However, it wasn't too long after I called out to God, that I began to really read the Bible for the first time in my life.

When I read this chapter, something was very different about the account of the life of Enoch. Everyone else lived and died; that is, except Enoch. "And Enoch walked with God; and he was not, for God took him." (Genesis 5:22-24) As I realized this, I found myself saying, "Lord, that's what I want. I want to walk with you."
That same invitation He offers to everyone. I'm nothing special. I'm just willing to totally submit myself to Him. Even when I don't, or forget, the intent of my heart is to submit to His will. I believe that is all that He is asking any of us to do.
Before the Flood, Noah was also willing, for in Genesis 6:9 it says:

9. ...Noah was a righteous man, blameless in his time; Noah walked with God.

Walking with God also implies that we should be righteous, yet none of us are; no, not one of us. Then how can we ever hope to walk with God? The answer is by faith. It's just as it says about Abram in Genesis 15:6:

6. Then he believed in the Lord; and He reckoned it to him as righteousness.

God also tells us that we should be willing and that we should also be blameless, as He told Abram in Genesis 17:1:

1. Walk before Me, and be blameless.

How can any of us truly be blameless, for we all have sinned and fallen short of the glory of God?
A good example of this is the life of King David. David committed adultery and murder.
How can this be? Does God accept sin? No, not at all. God is a holy and righteous God. No sinful person can come into His presence, or he will die.
But God is also a merciful and loving God.  He will reach out to us. Yes, to every one of us in a very personal way, if we are willing to accept it.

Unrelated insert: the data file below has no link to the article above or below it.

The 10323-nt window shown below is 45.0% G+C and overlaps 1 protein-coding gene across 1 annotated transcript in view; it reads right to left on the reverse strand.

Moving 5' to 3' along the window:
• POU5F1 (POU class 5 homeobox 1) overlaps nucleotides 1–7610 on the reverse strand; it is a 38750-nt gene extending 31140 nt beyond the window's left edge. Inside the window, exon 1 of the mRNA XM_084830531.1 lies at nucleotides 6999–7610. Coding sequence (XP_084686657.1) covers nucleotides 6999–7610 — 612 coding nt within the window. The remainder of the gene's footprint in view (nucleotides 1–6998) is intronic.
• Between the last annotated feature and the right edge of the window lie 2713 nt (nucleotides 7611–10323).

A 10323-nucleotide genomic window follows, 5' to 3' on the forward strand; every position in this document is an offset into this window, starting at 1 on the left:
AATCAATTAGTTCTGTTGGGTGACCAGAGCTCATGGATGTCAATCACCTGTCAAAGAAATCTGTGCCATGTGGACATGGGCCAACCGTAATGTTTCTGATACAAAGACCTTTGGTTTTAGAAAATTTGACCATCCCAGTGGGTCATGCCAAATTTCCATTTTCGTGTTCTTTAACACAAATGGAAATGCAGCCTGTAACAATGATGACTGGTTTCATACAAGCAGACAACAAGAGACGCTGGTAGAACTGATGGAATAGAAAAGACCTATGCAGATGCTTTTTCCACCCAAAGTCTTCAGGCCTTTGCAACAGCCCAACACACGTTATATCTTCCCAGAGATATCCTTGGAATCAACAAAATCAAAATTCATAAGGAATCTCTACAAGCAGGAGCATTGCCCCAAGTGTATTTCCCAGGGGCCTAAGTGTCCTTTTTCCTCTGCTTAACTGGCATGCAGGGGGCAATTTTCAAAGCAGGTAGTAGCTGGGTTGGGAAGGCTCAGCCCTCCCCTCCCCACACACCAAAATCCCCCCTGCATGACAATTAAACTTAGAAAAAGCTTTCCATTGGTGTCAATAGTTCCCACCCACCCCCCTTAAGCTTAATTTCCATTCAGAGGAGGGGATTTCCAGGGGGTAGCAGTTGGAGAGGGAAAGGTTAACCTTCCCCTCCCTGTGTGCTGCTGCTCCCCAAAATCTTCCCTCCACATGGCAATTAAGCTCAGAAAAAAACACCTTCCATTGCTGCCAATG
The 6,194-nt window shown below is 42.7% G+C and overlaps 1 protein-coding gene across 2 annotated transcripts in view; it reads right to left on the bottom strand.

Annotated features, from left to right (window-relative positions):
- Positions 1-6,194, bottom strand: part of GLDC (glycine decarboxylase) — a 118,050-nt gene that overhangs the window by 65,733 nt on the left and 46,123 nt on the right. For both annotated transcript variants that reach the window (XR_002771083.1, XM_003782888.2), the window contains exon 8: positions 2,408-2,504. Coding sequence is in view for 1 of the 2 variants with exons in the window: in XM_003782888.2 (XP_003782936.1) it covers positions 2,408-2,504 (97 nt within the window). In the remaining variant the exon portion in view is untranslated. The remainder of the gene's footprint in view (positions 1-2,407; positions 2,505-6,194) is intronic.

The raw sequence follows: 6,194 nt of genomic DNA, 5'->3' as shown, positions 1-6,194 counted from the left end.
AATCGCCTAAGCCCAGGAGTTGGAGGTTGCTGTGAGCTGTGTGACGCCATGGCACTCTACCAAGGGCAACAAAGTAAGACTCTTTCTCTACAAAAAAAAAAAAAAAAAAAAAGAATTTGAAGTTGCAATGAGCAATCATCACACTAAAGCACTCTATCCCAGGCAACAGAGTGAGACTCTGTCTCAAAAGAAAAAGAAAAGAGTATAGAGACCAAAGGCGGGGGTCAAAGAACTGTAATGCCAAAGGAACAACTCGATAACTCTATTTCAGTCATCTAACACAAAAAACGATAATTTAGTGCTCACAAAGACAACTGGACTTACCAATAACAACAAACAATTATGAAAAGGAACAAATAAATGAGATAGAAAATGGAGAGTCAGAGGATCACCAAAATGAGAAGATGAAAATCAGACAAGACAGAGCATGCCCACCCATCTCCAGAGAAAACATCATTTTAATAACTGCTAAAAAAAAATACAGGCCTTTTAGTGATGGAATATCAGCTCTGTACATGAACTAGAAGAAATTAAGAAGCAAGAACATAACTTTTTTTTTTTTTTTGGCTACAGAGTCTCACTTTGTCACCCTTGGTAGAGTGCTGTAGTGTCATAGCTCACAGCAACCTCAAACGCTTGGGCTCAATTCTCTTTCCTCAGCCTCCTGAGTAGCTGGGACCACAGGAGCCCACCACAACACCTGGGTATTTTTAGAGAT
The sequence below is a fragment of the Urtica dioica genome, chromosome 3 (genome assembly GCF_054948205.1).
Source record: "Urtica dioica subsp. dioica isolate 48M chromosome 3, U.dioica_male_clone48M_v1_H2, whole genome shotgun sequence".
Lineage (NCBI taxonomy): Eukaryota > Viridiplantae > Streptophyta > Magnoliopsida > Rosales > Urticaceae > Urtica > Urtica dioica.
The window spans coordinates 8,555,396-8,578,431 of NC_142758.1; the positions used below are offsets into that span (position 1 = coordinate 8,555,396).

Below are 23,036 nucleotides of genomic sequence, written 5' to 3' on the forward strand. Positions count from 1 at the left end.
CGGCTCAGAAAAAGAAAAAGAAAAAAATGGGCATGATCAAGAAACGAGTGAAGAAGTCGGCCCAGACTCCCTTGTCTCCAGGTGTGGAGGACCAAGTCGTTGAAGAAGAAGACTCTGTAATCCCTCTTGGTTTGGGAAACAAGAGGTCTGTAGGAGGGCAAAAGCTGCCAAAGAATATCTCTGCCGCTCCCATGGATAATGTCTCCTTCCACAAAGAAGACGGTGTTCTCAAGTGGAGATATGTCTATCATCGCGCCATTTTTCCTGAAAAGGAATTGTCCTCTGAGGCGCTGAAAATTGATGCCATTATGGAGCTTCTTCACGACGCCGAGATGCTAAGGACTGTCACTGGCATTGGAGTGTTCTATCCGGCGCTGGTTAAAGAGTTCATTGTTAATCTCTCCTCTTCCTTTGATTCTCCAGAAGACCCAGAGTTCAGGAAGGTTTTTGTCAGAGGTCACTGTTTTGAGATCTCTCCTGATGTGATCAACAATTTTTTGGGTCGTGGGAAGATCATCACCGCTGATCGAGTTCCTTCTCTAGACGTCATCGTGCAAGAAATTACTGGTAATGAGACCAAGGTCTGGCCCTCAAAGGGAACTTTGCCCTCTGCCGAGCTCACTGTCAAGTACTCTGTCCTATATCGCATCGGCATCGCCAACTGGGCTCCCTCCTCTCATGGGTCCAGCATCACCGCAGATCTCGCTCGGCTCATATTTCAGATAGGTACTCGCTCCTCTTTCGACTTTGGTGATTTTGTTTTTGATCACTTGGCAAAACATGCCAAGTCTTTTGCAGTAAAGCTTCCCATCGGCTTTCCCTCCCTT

Thatís exactly what He did with David. He sent the prophet Nathan to him to remind him of what he had done. And when David realized what he had done, he repented and God forgave him.
I pray that there isnít one of us here today who doesnít get a conviction in their heart when they do something against Godís will.
And what is Godís will for our lives?
Itís to bring Godís heavenly will to earth as it is in heaven (Matthew 6:10), where there is no pain or mourning or death (Revelation 21:4).
This is something that David didnít do, but when Nathan used the example of a man killing and eating his neighborís pet lamb, David was horrified, so Nathan reminded him that he was the man who he was talking about.
Only then did David repent.
God seems to be more interested in our heart attitude toward Him than in any sin we unintentionally committed.

He wants our repentance; a true repentance, not just an "Iím sorry," and then go off and do the same thing again. Thatís hypocrisy, not repentance.
God knows that none of us can redeem ourselves. We all need a Savior. And about 2000 years ago, God came in the flesh to redeem us. Yes, God loves the whole of His creation and each of us so much that he humbled Himself below that of the angels.
Jesus took upon Himself all of the sins and ills of the world, and He shed His blood and died for each of us personally.
God does not want blood sacrifices; He wants obedience and a heartfelt repentant attitude that feels the pain and suffering of the whole of creation and does everything in our power to be peacemaking children who desire to free creation from its present corruption.
Such people only sin through unintentional acts of omission, those things that they really didnít want to do.
Jesus shed his blood and died for us.
He died as the perfect mediator between us and God, once for all time, who is always ready to intercede for any repentant sinner.
All we have to do is to be willing to accept Him and His free gift of forgiveness and eternal life.
Jesus wants each of us to walk with Him.
If you've never experienced walking with God, then reach out to Him in truth, right now, right where you are; and when you do, youíll find Him right beside you.
If you know what I am talking about, but have sort of drifted off into a wilderness of some kind, then turn around and head back to His road. He's right there where you left Him, waiting for you.
Trust Him and love Him, for He most certainly loves each of us very much; so much so that He died telling us and rose again to prove it.
In thanksgiving, letís make it our heartfelt goal to walk with God now and forever.